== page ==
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The novel is told from the point of view of both protagonists. Why does Rainbow Rowell switch back and forth between Eleanor’s perspective and Park’s perspective? What effect does switching back and forth have on the reader?
By switching between Eleanor’s perspective and Park’s perspective, Rowell lets the reader know both sides of the story from the very beginning. The book is about the relationship between its two main characters, and the reader gets to see the relationship unfold from both sides equally, so the reader can understand all the choices that both Eleanor and Park make throughout. The reader gets to compare both characters’ thoughts and emotions about the situation. Rowell also changes the speed in which the perspective shifts back and forth depending on how intertwined the two characters’ stories are. When they connect with each other physically, and their perspective is barely different at all, the point of view flickers very quickly back and forth.
The technique of switching back and forth between the characters also allows Rainbow Rowell to let the reader get to know their backstories. Switching back and forth between perspectives lets reader get to see different scenes, because the different points of view show each character’s home life as well as each character’s perception of what goes on at school. The reader also gets to see Eleanor and Park reacting to the same scene in either similar or different ways.
Masculinity is a very important idea to Park’s dad, yet Park doesn’t feel connected to many traditionally masculine traits. What role does the idea of masculinity play in the relationship between Park and Park’s dad, and how does that evolve over the course of the novel?
Park’s dad takes pride in activities that he considers to be traditionally masculine, such as playing sports, watching sports, hunting, and driving a stick shift. Throughout the novel, Park often feels tension between what he thinks his father wants him to do and the identity he feels connected to. When Park fails to drive the truck successfully, or when he is not as athletic as his brother, Park feels like he’s disappointing his father. The tension between Park’s dad and Park intensifies when Park starts wearing eyeliner. Though Park feels confident and comfortable in the makeup, Park’s dad is angry at him, because he wants Park to display more traditionally male behaviors.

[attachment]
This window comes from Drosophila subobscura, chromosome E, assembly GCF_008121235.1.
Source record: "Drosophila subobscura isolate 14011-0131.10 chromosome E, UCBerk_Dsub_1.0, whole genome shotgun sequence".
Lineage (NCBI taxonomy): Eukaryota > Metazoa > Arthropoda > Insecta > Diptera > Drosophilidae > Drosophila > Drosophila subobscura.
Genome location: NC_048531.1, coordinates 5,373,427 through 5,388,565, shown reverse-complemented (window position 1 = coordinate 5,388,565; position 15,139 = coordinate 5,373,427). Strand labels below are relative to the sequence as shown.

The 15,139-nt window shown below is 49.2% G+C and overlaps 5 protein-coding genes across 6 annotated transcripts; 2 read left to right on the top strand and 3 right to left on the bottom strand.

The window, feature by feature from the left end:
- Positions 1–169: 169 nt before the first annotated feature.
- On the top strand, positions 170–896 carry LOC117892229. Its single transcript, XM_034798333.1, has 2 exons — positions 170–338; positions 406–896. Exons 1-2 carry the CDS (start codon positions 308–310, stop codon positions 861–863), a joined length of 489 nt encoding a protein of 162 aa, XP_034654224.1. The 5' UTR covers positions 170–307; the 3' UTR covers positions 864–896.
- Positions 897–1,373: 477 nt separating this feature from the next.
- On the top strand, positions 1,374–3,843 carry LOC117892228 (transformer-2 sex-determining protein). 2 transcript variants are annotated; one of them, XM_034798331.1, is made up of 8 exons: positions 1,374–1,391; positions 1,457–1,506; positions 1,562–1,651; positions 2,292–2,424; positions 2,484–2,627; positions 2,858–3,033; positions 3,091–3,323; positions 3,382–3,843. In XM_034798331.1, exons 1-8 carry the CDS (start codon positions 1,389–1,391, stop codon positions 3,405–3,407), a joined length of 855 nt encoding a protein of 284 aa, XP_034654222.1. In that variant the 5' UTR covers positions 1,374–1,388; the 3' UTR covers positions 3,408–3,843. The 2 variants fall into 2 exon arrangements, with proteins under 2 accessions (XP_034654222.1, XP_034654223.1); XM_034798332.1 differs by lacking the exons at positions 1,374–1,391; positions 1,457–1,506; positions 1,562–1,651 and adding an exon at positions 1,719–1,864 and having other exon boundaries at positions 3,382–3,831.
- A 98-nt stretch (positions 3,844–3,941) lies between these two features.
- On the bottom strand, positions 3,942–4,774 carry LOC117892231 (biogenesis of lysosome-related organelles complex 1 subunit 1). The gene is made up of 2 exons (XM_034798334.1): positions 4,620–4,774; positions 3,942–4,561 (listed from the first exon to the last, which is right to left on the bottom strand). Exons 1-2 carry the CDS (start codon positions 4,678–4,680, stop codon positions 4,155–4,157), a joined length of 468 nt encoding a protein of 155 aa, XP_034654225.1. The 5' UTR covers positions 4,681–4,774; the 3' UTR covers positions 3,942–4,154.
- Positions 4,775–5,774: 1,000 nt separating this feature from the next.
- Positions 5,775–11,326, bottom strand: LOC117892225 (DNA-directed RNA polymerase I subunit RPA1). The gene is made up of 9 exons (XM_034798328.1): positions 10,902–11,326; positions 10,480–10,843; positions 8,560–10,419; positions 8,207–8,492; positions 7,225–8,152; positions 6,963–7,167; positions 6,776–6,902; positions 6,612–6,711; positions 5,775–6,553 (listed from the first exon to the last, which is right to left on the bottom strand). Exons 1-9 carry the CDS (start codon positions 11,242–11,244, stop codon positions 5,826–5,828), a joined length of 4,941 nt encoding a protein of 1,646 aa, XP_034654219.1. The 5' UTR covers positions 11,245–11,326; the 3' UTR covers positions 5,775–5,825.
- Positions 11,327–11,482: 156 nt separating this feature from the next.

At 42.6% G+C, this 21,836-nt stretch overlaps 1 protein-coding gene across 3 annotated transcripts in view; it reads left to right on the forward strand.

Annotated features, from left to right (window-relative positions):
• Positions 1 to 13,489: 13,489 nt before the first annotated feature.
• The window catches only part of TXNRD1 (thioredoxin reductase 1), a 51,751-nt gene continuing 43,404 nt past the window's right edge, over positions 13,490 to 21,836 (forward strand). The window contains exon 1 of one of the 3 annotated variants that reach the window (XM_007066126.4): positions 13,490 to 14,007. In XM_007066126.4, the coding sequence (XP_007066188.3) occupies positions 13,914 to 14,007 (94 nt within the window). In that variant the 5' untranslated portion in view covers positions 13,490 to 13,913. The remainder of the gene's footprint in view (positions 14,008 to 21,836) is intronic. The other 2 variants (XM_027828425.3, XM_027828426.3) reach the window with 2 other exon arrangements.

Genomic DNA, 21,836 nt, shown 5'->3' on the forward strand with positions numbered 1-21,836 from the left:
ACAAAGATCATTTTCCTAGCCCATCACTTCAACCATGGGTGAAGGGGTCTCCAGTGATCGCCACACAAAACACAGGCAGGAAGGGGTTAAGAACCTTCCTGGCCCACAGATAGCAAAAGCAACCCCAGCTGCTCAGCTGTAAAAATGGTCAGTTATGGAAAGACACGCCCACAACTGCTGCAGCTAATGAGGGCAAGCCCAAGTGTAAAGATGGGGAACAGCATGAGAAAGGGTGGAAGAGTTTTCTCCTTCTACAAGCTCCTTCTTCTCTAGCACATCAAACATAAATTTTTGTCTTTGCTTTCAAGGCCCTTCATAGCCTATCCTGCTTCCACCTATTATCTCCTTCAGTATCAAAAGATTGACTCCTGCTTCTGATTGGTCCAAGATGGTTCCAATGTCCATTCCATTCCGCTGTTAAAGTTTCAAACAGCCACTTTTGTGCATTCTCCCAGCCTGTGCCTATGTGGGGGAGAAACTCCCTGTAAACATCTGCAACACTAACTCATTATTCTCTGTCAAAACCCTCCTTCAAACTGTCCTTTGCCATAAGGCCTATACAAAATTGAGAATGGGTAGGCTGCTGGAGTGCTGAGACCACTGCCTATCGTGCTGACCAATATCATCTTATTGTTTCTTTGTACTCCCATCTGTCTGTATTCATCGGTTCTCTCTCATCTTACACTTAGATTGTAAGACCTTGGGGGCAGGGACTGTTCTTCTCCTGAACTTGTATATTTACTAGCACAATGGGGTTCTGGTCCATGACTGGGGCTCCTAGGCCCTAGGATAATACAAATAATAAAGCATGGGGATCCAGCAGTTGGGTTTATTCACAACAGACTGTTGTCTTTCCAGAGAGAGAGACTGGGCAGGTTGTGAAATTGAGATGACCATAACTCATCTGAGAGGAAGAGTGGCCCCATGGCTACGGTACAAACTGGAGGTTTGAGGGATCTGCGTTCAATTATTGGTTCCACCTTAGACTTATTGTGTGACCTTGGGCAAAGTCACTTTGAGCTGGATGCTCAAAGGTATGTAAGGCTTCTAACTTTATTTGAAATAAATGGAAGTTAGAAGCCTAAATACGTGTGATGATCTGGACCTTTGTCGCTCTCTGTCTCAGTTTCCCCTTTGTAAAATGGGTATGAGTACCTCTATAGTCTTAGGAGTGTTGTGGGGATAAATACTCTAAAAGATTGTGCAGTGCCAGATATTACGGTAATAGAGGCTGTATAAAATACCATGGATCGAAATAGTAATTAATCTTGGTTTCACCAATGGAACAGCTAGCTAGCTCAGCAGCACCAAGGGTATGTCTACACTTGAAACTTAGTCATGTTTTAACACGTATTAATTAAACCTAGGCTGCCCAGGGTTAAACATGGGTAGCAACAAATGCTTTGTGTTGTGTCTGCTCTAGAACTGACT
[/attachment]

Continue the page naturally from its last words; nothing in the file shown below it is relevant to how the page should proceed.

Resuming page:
However, Park’s dad eventually realizes that Park can exhibit strength of character and maturity in different ways. When Park stands up for Eleanor by fighting with Steve, Park’s dad is proud of him, not only because this is a traditionally masculine activity, but because Park is standing up for what he believes in. Although Park’s dad initially seems to equate driving a stick shift with being a grown man, in the end of the novel, driving a stick shift demonstrates not Park’s masculinity, but his responsibility.
Discuss the role of Richie in the novel. Richie abuses Eleanor’s family, both physically and psychologically. How does her mom deal with this? How does Eleanor approach the situation, and what effect does this have on her outlook?
Eleanor’s family’s relationship with Richie is very complicated and difficult. Richie abuses Eleanor’s mom physically and emotionally, and especially cruel to Eleanor since she has stood up to him in the past. However, Eleanor’s mom wants her family to be happy, so she doesn’t want to admit to herself that anything is wrong. Eleanor’s mom has been conditioned to never defy Richie, since he has manipulated her to think that this is just the way that things have to be.
Eleanor witnesses and internalizes this toxic relationship between her mom and stepfather, which is apparent when she has a hard time opening up to Park emotionally and when she ignores his letters. Richie represents essentially the opposite of everything that Park provides for Eleanor. Park is a safe haven and a person whom Eleanor can completely trust both emotionally and physically. Richie, however, makes life a living terror. But by the end of the novel, Eleanor gains the confidence to both stand up to Richie’s behavior by leaving the house permanently, and to open up her heart fully to Park.